Back in Cornwall, Trevithick's patent royalties had failed to materialise and Jane and their children were compelled to move back to Hayle to be supported by her family. In 1824 her younger brother Henry Harvey built the White Hart Inn near the Harveys & Co foundry and Jane became its landlady.
For four years Trevithick and Gerard prospected in Costa Rica, obtaining mining rights and concessions and apparently working mines at Coralillo and Quebrada-honda. In 1827 they decided to return to England and raise funds for developing the mines to a greater extent.
Rather than use the Devan for the homeward voyage, which would have meant sailing around Cape Horn, they chose to try for an overland route from the mines to the Atlantic coast. There were no roads and the terrain began with mountain passes and descended into tropical forest, fast-flowing rivers and swamps.
A group of eleven people embarked upon the expedition — Trevithick, Gerard and his servant, six local men and two brothers making their way to boarding school in England. The boys were José Maria Montealegre Fernández (1815-1887) and Mariano Montealegre Fernández (1816-1900) — José went on to study medicine in Edinburgh and would serve as Costa Rica's fourth President 1859-63, while Mariano would became a successful engineer.
The travellers took three weeks to reach the port of San Juan at the eastern end of the border between Costa Rica and its northern neighbour Nicaragua. During the trip, three of the men and all the mules had tuned back when they reached swampy ground and another man drowned while they were crossing a river, Trevithick only regaining the bank with Gerard's help.
Nothing more is known until Trevithick, Gerard and the schoolboys reappear in Cartegena, northern Colombia. Here, in August 1827, Trevithick met another great engineer who would be remembered for his steam locomotives — Robert Stephenson (1803-59). The 24 year-old was engineer to the Colombian silver mines, a post he had taken to improve his health in a country warmer than Britain. Trevithick had met the lad and his father George Stephenson (1781-1848) while visiting Wylam colliery in Northumberland during the first decade of the 19th century.
Robert Stephenson gave Trevithick £50 to pay for his passage home, as Trevithick had no money and owned only a gold watch, a pair of silver spurs, a magnetic compass and a pair of drawing compasses, besides the clothes he was wearing.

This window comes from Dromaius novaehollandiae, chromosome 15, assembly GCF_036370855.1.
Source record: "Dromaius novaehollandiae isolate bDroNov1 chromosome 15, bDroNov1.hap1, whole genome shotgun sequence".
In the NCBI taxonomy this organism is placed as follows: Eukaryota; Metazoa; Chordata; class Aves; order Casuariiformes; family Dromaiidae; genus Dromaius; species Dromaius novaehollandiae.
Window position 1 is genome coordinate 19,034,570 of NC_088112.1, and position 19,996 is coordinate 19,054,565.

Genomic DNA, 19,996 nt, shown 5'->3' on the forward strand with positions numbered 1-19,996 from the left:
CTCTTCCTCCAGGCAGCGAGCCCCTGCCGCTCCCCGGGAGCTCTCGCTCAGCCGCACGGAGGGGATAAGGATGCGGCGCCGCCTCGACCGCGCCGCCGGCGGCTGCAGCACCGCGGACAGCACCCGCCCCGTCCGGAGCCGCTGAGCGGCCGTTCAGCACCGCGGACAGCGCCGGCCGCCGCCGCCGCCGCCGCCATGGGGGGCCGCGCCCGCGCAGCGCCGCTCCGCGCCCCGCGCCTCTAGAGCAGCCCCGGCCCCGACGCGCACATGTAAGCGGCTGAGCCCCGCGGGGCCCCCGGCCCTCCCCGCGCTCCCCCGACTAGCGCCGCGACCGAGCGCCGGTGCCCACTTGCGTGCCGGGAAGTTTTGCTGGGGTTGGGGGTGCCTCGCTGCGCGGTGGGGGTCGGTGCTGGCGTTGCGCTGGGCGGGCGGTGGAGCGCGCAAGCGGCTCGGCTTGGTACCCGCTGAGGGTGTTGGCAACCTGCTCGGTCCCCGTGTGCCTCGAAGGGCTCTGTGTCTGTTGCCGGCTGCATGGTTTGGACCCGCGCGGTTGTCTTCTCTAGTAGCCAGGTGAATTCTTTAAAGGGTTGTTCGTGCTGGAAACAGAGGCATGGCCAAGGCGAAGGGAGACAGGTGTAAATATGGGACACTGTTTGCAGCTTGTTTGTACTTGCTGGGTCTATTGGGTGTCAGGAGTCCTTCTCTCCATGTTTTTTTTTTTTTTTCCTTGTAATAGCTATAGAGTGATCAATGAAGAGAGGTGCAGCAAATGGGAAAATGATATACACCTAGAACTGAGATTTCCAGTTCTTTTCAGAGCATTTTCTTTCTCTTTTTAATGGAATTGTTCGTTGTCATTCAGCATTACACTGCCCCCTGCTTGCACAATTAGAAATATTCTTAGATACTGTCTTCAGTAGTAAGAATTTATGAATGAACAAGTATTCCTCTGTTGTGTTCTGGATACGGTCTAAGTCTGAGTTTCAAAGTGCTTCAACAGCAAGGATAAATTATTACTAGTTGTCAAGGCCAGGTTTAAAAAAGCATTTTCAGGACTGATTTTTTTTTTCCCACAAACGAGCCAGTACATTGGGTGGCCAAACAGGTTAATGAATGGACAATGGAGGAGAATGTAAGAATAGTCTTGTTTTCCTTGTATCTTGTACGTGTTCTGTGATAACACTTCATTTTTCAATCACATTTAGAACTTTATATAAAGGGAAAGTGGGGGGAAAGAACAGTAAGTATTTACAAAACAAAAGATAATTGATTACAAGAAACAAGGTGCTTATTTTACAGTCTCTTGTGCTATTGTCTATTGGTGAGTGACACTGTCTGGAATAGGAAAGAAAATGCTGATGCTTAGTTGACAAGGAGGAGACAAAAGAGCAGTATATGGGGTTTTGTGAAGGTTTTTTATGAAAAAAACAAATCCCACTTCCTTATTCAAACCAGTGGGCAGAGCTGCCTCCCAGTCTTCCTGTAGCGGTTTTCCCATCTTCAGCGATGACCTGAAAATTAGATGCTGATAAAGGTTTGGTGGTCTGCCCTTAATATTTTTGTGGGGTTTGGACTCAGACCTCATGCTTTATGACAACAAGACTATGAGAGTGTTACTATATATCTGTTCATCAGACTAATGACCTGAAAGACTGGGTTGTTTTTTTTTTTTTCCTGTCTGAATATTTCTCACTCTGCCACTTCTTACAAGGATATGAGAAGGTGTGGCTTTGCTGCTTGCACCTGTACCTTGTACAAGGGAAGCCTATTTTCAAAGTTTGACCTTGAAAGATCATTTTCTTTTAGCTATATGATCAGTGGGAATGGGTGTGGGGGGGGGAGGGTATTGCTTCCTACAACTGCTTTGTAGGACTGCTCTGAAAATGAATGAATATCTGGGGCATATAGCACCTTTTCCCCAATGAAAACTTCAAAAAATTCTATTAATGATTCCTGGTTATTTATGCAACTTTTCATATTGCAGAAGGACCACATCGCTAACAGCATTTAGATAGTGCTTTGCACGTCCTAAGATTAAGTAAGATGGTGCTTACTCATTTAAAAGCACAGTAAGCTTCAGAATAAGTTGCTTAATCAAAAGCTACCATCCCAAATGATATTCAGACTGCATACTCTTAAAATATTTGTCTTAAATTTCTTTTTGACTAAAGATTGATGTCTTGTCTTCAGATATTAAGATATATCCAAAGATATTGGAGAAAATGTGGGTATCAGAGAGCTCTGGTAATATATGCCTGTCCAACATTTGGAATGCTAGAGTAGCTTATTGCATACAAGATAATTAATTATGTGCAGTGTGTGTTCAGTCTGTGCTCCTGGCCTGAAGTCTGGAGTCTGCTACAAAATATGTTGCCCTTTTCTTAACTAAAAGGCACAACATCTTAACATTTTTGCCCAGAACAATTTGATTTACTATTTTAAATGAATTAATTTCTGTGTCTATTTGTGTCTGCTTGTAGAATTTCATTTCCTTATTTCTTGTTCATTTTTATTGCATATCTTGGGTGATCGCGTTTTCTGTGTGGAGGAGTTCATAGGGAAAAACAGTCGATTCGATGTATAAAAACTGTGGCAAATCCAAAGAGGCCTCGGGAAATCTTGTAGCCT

Gerard and the Montealegre Fernández brothers embarked with Stephenson and his colleague Charles Empson (1794-1861) aboard the brig Bunker's Hill for New York. The ship was wrecked close to shore but all were rescued and Stephenson's party enjoyed a trip to Niagara Falls before returning to England. They arrived in Liverpool in November 1827.
Trevithick sailed via Jamaica and arrived in Falmouth on 9th October 1827. He had been absent for eleven years, much of which was spent without contacting his family and he must have wondered what kind of homecoming it would be.
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portrait of Richard Trevithick  Institution of Civil Engineers

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Richard Trevithick
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The route from Lima to Cerro de Pasco, Peru. Trevithick's steam engines were sought by investors in silver mines in the Peruvian Andes, as those of his rivals Boulton & Watt were too massive to transport along the mule tracks — the only means of access. Boulton & Watt's engines were also unable to deliver enough power to work efficiently at high altitude.
Illustration: W.J. Welch
original White Hart Inn, Hayle
While Trevithick was away on his adventures in South America, his wife Jane and their children moved back to her home town of Hayle. Her younger brother Henry Harvey built the White Hart Inn in 1824 and Jane became its landlady. The original building is now the town's Masonic Hall and is located near the site of the family business — Harvey & Co foundry.
Photo: Eleanor Knowles
White Hart Inn, Hayle
The original inn building is adjacent to the present White Hart Hotel, which dates from 1838.
Jane Trevithick worked as landlady of the original inn until 1836.
Photo: Eleanor Knowles